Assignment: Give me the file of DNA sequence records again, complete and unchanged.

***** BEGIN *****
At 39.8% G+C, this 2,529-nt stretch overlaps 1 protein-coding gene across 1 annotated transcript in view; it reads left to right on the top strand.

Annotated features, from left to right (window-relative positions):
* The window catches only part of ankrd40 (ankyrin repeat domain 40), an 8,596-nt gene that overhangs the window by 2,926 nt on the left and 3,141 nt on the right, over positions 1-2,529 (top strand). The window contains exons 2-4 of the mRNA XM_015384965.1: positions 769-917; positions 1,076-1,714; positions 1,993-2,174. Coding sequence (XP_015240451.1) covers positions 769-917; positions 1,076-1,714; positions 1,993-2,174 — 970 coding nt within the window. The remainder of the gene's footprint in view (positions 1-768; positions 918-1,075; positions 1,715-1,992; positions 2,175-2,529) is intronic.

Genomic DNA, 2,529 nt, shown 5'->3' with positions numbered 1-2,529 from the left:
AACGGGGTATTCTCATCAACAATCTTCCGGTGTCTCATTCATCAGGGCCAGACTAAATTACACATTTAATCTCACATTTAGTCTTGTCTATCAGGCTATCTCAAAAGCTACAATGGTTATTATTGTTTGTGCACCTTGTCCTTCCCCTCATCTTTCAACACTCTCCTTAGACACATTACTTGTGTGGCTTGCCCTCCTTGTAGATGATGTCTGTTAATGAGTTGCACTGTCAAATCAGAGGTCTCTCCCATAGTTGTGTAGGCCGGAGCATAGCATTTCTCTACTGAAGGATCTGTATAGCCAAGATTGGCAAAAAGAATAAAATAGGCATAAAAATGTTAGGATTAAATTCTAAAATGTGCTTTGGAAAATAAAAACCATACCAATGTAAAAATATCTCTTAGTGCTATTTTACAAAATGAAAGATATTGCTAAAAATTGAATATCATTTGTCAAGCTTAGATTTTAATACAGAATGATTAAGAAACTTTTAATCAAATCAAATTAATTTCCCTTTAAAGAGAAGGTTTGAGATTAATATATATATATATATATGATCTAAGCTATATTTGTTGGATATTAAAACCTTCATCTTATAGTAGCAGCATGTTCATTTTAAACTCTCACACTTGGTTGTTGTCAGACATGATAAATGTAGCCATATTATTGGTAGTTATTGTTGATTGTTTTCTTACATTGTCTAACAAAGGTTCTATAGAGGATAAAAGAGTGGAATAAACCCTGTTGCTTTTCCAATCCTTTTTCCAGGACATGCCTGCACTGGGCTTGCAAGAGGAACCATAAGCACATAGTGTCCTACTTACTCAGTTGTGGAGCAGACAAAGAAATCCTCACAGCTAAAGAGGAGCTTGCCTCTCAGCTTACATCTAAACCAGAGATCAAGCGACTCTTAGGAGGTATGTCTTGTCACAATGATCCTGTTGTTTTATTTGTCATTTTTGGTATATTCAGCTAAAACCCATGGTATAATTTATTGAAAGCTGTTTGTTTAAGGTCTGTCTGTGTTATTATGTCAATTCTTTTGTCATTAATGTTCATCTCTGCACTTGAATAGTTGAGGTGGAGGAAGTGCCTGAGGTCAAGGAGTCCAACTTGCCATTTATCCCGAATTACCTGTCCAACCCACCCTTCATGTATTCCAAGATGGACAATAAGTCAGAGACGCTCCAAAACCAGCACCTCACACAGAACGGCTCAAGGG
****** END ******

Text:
At 39.8% G+C, this 2,529-nt stretch overlaps 1 protein-coding gene across 1 annotated transcript in view; it reads left to right on the top strand.

Annotated features, from left to right (window-relative positions):
* The window catches only part of ankrd40 (ankyrin repeat domain 40), an 8,596-nt gene that overhangs the window by 2,926 nt on the left and 3,141 nt on the right, over positions 1-2,529 (top strand). The window contains exons 2-4 of the mRNA XM_015384965.1: positions 769-917; positions 1,076-1,714; positions 1,993-2,174. Coding sequence (XP_015240451.1) covers positions 769-917; positions 1,076-1,714; positions 1,993-2,174 — 970 coding nt within the window. The remainder of the gene's footprint in view (positions 1-768; positions 918-1,075; positions 1,715-1,992; positions 2,175-2,529) is intronic.

Genomic DNA, 2,529 nt, shown 5'->3' with positions numbered 1-2,529 from the left:
AACGGGGTATTCTCATCAACAATCTTCCGGTGTCTCATTCATCAGGGCCAGACTAAATTACACATTTAATCTCACATTTAGTCTTGTCTATCAGGCTATCTCAAAAGCTACAATGGTTATTATTGTTTGTGCACCTTGTCCTTCCCCTCATCTTTCAACACTCTCCTTAGACACATTACTTGTGTGGCTTGCCCTCCTTGTAGATGATGTCTGTTAATGAGTTGCACTGTCAAATCAGAGGTCTCTCCCATAGTTGTGTAGGCCGGAGCATAGCATTTCTCTACTGAAGGATCTGTATAGCCAAGATTGGCAAAAAGAATAAAATAGGCATAAAAATGTTAGGATTAAATTCTAAAATGTGCTTTGGAAAATAAAAACCATACCAATGTAAAAATATCTCTTAGTGCTATTTTACAAAATGAAAGATATTGCTAAAAATTGAATATCATTTGTCAAGCTTAGATTTTAATACAGAATGATTAAGAAACTTTTAATCAAATCAAATTAATTTCCCTTTAAAGAGAAGGTTTGAGATTAATATATATATATATATATGATCTAAGCTATATTTGTTGGATATTAAAACCTTCATCTTATAGTAGCAGCATGTTCATTTTAAACTCTCACACTTGGTTGTTGTCAGACATGATAAATGTAGCCATATTATTGGTAGTTATTGTTGATTGTTTTCTTACATTGTCTAACAAAGGTTCTATAGAGGATAAAAGAGTGGAATAAACCCTGTTGCTTTTCCAATCCTTTTTCCAGGACATGCCTGCACTGGGCTTGCAAGAGGAACCATAAGCACATAGTGTCCTACTTACTCAGTTGTGGAGCAGACAAAGAAATCCTCACAGCTAAAGAGGAGCTTGCCTCTCAGCTTACATCTAAACCAGAGATCAAGCGACTCTTAGGAGGTATGTCTTGTCACAATGATCCTGTTGTTTTATTTGTCATTTTTGGTATATTCAGCTAAAACCCATGGTATAATTTATTGAAAGCTGTTTGTTTAAGGTCTGTCTGTGTTATTATGTCAATTCTTTTGTCATTAATGTTCATCTCTGCACTTGAATAGTTGAGGTGGAGGAAGTGCCTGAGGTCAAGGAGTCCAACTTGCCATTTATCCCGAATTACCTGTCCAACCCACCCTTCATGTATTCCAAGATGGACAATAAGTCAGAGACGCTCCAAAACCAGCACCTCACACAGAACGGCTCAAGGG